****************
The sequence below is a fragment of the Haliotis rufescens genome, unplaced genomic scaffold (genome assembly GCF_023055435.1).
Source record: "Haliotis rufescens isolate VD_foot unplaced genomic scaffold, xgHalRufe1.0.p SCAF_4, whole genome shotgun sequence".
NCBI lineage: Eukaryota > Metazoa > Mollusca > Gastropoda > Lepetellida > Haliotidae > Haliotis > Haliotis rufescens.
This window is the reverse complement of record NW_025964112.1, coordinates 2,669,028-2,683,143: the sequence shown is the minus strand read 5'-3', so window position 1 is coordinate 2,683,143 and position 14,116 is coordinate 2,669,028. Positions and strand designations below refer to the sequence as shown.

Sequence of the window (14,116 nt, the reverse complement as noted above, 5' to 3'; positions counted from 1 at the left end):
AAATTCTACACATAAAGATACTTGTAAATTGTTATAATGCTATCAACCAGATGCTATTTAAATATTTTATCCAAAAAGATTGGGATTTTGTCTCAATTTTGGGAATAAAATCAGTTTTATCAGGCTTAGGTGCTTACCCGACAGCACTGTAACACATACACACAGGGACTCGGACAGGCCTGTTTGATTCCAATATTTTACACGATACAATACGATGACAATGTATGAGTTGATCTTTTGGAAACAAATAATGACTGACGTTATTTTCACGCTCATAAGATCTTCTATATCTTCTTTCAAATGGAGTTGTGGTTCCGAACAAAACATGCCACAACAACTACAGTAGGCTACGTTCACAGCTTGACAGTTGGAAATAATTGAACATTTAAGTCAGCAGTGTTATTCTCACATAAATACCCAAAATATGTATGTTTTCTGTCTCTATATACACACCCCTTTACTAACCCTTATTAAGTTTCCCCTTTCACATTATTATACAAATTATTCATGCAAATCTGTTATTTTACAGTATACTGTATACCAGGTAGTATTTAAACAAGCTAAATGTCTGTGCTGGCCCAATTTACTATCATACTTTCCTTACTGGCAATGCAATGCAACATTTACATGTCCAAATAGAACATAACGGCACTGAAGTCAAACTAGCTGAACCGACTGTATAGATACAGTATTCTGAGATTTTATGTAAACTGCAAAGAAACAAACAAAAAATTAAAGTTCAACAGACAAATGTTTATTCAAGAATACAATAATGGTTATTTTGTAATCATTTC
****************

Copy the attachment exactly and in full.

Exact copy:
The sequence below is a fragment of the Haliotis rufescens genome, unplaced genomic scaffold (genome assembly GCF_023055435.1).
Source record: "Haliotis rufescens isolate VD_foot unplaced genomic scaffold, xgHalRufe1.0.p SCAF_4, whole genome shotgun sequence".
NCBI lineage: Eukaryota > Metazoa > Mollusca > Gastropoda > Lepetellida > Haliotidae > Haliotis > Haliotis rufescens.
This window is the reverse complement of record NW_025964112.1, coordinates 2,669,028-2,683,143: the sequence shown is the minus strand read 5'-3', so window position 1 is coordinate 2,683,143 and position 14,116 is coordinate 2,669,028. Positions and strand designations below refer to the sequence as shown.

Sequence of the window (14,116 nt, the reverse complement as noted above, 5' to 3'; positions counted from 1 at the left end):
AAATTCTACACATAAAGATACTTGTAAATTGTTATAATGCTATCAACCAGATGCTATTTAAATATTTTATCCAAAAAGATTGGGATTTTGTCTCAATTTTGGGAATAAAATCAGTTTTATCAGGCTTAGGTGCTTACCCGACAGCACTGTAACACATACACACAGGGACTCGGACAGGCCTGTTTGATTCCAATATTTTACACGATACAATACGATGACAATGTATGAGTTGATCTTTTGGAAACAAATAATGACTGACGTTATTTTCACGCTCATAAGATCTTCTATATCTTCTTTCAAATGGAGTTGTGGTTCCGAACAAAACATGCCACAACAACTACAGTAGGCTACGTTCACAGCTTGACAGTTGGAAATAATTGAACATTTAAGTCAGCAGTGTTATTCTCACATAAATACCCAAAATATGTATGTTTTCTGTCTCTATATACACACCCCTTTACTAACCCTTATTAAGTTTCCCCTTTCACATTATTATACAAATTATTCATGCAAATCTGTTATTTTACAGTATACTGTATACCAGGTAGTATTTAAACAAGCTAAATGTCTGTGCTGGCCCAATTTACTATCATACTTTCCTTACTGGCAATGCAATGCAACATTTACATGTCCAAATAGAACATAACGGCACTGAAGTCAAACTAGCTGAACCGACTGTATAGATACAGTATTCTGAGATTTTATGTAAACTGCAAAGAAACAAACAAAAAATTAAAGTTCAACAGACAAATGTTTATTCAAGAATACAATAATGGTTATTTTGTAATCATTTC